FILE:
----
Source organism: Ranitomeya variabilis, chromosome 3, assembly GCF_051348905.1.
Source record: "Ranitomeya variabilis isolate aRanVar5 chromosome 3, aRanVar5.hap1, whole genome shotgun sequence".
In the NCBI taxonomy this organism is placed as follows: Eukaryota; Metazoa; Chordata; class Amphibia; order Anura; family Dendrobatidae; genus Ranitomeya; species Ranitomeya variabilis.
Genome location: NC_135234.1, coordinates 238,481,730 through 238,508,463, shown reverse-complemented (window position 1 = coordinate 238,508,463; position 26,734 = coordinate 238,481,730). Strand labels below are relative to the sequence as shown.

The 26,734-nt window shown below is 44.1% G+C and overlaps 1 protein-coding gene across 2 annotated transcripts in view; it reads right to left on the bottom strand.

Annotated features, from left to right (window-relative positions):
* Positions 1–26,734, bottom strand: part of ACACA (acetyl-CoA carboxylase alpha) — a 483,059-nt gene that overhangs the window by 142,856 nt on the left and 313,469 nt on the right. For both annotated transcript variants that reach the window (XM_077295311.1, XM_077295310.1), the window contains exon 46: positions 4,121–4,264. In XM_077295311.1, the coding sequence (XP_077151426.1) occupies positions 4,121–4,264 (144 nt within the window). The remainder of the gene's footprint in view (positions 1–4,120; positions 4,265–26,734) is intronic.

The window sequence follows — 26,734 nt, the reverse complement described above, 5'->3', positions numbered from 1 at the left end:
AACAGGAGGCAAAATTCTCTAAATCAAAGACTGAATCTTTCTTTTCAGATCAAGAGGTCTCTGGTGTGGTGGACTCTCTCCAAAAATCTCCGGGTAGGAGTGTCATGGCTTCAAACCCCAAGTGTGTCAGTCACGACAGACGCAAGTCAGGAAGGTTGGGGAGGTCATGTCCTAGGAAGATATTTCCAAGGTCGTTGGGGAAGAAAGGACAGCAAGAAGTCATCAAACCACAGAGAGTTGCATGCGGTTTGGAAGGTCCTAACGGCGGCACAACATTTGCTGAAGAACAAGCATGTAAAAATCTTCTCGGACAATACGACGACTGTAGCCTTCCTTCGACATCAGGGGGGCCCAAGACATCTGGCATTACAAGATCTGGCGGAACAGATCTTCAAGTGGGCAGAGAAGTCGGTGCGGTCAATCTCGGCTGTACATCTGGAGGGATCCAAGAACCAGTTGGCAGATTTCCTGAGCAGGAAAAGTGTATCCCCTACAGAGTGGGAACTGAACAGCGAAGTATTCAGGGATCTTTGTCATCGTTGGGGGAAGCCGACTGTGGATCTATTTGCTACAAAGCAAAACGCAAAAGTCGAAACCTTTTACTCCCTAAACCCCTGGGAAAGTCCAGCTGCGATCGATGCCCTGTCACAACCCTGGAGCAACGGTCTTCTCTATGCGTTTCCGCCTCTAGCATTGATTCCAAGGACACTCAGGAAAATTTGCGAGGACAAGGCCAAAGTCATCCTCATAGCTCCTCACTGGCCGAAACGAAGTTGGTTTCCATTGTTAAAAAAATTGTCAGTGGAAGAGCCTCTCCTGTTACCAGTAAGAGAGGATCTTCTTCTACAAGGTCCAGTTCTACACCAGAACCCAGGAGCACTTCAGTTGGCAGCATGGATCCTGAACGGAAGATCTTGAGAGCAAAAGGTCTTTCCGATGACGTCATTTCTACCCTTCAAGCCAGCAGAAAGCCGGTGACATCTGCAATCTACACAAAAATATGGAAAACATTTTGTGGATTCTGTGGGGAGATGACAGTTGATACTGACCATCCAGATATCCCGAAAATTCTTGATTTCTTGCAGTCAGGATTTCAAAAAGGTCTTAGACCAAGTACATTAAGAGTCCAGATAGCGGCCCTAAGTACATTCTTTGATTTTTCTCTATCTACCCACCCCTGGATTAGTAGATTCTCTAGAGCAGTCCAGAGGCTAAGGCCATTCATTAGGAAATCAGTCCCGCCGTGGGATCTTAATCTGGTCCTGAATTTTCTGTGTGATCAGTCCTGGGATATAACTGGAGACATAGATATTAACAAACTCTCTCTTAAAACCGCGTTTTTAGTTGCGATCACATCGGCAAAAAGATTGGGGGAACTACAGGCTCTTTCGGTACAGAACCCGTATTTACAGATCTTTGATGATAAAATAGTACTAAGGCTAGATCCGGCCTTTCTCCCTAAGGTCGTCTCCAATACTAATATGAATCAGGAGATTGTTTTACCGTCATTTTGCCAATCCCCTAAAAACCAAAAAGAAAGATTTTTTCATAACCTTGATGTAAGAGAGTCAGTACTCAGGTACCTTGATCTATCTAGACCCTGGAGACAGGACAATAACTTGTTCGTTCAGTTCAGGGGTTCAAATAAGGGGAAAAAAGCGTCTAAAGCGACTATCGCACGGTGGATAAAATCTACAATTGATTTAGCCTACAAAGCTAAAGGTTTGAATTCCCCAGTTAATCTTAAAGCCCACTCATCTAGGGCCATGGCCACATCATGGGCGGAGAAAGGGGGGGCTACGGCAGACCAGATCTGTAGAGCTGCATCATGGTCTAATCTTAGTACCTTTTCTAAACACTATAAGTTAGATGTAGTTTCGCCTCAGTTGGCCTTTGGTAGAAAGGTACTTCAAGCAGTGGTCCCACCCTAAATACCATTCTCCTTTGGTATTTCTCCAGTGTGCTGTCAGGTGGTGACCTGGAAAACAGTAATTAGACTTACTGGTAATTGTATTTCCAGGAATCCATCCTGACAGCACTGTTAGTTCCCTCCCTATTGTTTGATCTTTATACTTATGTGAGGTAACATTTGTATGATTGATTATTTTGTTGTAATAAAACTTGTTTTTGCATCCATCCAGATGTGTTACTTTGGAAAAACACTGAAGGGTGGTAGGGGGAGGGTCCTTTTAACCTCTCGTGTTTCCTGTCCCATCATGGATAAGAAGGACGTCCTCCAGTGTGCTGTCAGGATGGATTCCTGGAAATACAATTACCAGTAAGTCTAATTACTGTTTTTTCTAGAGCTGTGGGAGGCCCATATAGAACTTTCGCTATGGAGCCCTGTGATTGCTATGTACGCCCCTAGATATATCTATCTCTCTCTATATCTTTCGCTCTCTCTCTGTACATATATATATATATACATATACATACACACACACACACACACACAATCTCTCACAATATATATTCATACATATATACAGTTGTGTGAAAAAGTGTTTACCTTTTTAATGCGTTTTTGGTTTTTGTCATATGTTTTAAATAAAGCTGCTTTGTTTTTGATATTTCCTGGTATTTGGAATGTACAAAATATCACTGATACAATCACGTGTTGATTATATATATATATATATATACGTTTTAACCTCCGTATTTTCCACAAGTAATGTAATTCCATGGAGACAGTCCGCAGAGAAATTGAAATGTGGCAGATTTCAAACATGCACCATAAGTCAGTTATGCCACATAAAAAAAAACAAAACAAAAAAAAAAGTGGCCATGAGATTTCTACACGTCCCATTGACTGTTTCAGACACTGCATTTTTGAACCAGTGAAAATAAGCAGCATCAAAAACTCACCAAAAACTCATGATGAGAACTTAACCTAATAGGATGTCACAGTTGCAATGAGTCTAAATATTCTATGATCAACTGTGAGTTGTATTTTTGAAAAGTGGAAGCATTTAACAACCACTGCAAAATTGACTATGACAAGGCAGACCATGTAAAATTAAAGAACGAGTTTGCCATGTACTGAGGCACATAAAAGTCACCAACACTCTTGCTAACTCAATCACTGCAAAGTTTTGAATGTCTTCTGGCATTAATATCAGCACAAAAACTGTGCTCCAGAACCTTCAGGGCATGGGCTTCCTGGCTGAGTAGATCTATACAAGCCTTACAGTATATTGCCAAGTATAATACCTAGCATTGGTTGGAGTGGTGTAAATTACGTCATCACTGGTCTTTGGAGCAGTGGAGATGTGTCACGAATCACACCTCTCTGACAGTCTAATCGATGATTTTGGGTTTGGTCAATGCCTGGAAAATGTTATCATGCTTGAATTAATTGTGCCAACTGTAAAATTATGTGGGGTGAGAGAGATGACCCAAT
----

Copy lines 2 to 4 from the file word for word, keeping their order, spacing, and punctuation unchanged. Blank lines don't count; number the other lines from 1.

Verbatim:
Source record: "Ranitomeya variabilis isolate aRanVar5 chromosome 3, aRanVar5.hap1, whole genome shotgun sequence".
In the NCBI taxonomy this organism is placed as follows: Eukaryota; Metazoa; Chordata; class Amphibia; order Anura; family Dendrobatidae; genus Ranitomeya; species Ranitomeya variabilis.
Genome location: NC_135234.1, coordinates 238,481,730 through 238,508,463, shown reverse-complemented (window position 1 = coordinate 238,508,463; position 26,734 = coordinate 238,481,730). Strand labels below are relative to the sequence as shown.